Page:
After ten years, the deployment of German blue helmets in Mali is coming to an end. The Bundestag extended the Bundeswehr mandate for the MINUSMA mission for the last time – against the votes of the opposition.
Actually, the positions of the parties on the deployment of the Bundeswehr in Mali seemed to be well known and exchanged – that’s when the debate in the Bundestag picked up speed again shortly before it ended: “I would like to finally hear an explanation as to why the CDU-CSU parliamentary group for three months refused their support for a mandate for the first time”, asked the FDP deputy Ulrich Lechte, who was not originally intended to speak, addressing the Union.
Three months because the Bundeswehr estimates a period of nine to twelve months for an orderly withdrawal from Mali, the traffic light has decided on twelve, i.e. a withdrawal by the end of May next year.
Union does not go fast enough
“Three months are not peanuts,” replied the CSU defense politician Florian Hahn, who was personally addressed. “This is about the safety of our soldiers.”
In short: The Union, which had otherwise always agreed to the extension of the mission, is not going fast enough with the deduction. The CDU foreign politician Jürgen Hardt speaks of a “delay instead of a withdrawal mandate”. it would take a whole year, just as Defense Minister Boris Pistorius argued in the Bundestag this week: “We’re not talking about moving a family with furniture vans.” That takes time.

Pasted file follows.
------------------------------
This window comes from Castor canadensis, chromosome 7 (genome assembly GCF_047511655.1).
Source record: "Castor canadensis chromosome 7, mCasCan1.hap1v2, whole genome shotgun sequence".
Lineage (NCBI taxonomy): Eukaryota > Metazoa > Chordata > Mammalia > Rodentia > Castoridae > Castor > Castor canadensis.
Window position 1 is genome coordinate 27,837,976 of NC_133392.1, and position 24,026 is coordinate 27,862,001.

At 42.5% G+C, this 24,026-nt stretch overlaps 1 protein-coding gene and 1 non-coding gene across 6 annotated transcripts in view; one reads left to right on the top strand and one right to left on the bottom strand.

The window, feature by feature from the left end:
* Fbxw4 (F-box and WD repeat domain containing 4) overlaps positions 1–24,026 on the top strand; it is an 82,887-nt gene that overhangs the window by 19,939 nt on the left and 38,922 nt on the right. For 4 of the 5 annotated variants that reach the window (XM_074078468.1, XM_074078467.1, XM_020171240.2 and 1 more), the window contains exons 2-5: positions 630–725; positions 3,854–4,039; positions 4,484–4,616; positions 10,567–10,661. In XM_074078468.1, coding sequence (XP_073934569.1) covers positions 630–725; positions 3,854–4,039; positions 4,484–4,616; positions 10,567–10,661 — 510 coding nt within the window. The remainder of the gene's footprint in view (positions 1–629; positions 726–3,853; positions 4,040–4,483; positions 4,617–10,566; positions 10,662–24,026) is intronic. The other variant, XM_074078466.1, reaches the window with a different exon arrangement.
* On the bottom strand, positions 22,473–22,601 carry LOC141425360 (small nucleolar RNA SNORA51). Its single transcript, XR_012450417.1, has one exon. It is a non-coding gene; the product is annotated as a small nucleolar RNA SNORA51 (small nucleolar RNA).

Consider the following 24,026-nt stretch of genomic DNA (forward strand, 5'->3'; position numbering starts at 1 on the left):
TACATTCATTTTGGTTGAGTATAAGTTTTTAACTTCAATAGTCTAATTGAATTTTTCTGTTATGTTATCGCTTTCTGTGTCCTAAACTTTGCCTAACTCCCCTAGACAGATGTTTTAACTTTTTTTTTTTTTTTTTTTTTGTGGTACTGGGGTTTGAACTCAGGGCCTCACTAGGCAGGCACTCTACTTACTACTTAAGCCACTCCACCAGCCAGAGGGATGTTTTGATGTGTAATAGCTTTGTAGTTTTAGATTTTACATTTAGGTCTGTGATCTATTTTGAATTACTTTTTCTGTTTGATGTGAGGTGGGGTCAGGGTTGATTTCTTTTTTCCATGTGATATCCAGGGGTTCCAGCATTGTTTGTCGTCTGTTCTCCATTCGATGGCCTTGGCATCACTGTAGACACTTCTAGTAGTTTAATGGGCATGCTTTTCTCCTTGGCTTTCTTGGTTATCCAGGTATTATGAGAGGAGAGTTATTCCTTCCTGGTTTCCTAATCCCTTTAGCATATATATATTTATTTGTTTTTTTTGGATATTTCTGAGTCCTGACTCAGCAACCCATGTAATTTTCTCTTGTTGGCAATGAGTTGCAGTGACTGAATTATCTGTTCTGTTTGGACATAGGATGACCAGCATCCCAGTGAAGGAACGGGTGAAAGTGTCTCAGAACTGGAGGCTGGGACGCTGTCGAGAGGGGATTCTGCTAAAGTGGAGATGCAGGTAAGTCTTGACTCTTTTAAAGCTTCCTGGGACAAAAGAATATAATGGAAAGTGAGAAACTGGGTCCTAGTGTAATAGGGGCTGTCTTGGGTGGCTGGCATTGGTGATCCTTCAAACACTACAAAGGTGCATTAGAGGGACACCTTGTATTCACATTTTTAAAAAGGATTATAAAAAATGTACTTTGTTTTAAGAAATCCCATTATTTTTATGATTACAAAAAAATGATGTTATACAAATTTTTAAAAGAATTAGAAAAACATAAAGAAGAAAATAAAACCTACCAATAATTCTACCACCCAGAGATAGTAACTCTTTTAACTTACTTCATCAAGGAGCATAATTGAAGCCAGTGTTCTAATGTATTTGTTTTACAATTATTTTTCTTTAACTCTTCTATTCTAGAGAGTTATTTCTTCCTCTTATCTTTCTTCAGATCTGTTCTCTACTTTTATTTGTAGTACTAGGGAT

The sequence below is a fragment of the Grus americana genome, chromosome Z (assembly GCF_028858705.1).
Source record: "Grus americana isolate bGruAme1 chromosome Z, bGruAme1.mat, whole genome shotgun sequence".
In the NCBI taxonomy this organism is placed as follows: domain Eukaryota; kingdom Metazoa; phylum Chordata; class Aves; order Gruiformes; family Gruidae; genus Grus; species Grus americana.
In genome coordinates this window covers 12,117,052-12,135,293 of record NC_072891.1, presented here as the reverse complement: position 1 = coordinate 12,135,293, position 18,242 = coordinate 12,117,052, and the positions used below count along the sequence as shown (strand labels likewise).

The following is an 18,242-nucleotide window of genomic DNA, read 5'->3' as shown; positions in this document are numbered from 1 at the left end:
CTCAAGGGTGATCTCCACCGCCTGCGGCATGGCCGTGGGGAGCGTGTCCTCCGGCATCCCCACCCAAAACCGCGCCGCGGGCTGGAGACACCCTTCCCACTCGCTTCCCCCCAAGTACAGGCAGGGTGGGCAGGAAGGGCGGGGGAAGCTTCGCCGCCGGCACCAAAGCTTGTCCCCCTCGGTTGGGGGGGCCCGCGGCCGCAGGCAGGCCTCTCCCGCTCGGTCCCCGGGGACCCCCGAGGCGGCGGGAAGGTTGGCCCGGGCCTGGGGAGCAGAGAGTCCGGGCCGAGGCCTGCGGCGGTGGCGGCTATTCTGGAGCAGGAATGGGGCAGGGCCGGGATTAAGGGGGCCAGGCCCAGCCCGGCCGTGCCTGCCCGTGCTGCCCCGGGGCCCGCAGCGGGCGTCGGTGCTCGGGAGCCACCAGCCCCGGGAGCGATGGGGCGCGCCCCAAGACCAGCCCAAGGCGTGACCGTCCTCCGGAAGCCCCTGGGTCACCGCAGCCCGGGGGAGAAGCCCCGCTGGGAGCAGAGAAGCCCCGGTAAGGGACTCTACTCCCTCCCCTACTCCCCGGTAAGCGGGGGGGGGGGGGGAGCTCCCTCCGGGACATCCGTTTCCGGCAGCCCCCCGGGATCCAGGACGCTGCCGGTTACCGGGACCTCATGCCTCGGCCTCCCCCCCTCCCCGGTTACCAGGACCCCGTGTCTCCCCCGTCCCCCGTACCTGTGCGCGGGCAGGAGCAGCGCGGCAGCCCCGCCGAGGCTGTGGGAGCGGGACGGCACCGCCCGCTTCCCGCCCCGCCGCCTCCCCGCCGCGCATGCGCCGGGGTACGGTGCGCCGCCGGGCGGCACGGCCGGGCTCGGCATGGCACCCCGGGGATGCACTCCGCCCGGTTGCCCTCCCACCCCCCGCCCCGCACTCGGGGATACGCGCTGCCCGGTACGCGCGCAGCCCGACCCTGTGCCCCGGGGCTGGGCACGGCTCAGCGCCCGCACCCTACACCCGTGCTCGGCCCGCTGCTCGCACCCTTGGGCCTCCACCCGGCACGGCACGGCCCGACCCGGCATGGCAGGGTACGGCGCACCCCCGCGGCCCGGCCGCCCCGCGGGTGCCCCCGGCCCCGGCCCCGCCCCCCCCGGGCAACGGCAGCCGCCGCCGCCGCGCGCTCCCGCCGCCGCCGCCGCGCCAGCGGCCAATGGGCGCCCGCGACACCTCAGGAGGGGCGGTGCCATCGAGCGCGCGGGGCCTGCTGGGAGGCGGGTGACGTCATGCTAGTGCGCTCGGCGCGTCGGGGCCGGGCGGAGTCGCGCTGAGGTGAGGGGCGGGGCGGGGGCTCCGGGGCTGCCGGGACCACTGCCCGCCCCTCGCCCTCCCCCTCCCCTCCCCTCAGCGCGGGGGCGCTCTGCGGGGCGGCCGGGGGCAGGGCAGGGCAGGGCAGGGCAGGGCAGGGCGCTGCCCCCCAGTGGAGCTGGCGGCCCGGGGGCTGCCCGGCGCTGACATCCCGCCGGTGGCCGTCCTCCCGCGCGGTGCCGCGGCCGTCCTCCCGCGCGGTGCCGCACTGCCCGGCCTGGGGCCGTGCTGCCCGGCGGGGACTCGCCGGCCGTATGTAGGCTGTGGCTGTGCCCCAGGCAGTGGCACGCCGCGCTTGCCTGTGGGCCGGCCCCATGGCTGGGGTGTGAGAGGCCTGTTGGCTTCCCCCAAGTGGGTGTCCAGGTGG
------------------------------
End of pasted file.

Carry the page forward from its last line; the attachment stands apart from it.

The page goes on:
Foreign Minister Annalena Baerbock and Pistorius sat peacefully on the government bench during the final debate. It’s no secret that the Foreign Office would have liked to have remained part of the UN-led Mali mission longer – but the defense ministry would have liked to have brought the troops home earlier.
The compromise that was now sealed by the Bundestag with the “phase-out mandate” came out in November: withdrawal after a decade in Mali by the end of May 2024.
security situation is steadily deteriorating
The security situation in Mali is steadily deteriorating. The military regime in the country has not allowed the Germans to conduct drone reconnaissance flights for months and is also working with Russian Wagner mercenaries. “Under such conditions and with no real chance of success, it is no longer responsible to simply extend this mandate for such a highly dangerous mission year after year,” said Green politician Agnieszka Brugger.
While people want to avoid the impression of flight at the traffic light and give the United Nations a reliable timetable, the Union is campaigning – unsuccessfully – for a withdrawal by the end of the year.
The Left Party speaks of a completely failed mission that must be ended immediately. The AfD also wants to get out immediately. Defense expert Rüdiger Lucassen complained that the SPD, Greens, FDP and Union – the “democratic bloc,” as he put it – had always whitewashed the situation in Mali: “It’s all crap. It wasn’t true then, it wasn’t true the year before, it was never true.”
What will happen next in Mali without the Bundeswehr?
The big question, however, is: What will happen to Mali without the Bundeswehr, a country from which there is a risk of exporting terrorism, which is also of crucial importance for refugee movements? The more the key state slides in the direction of a failed state, the more threatening it becomes for Europe, according to the general assessment. The German government assures that the development aid will continue in Mali and remain loyal to the entire Sahel region – also by helping with military training in neighboring Niger.
But whether that will be enough to save the region and above all the crisis-ridden state of Mali from sinking into chaos is a question that is as pressing as it is important for Germany.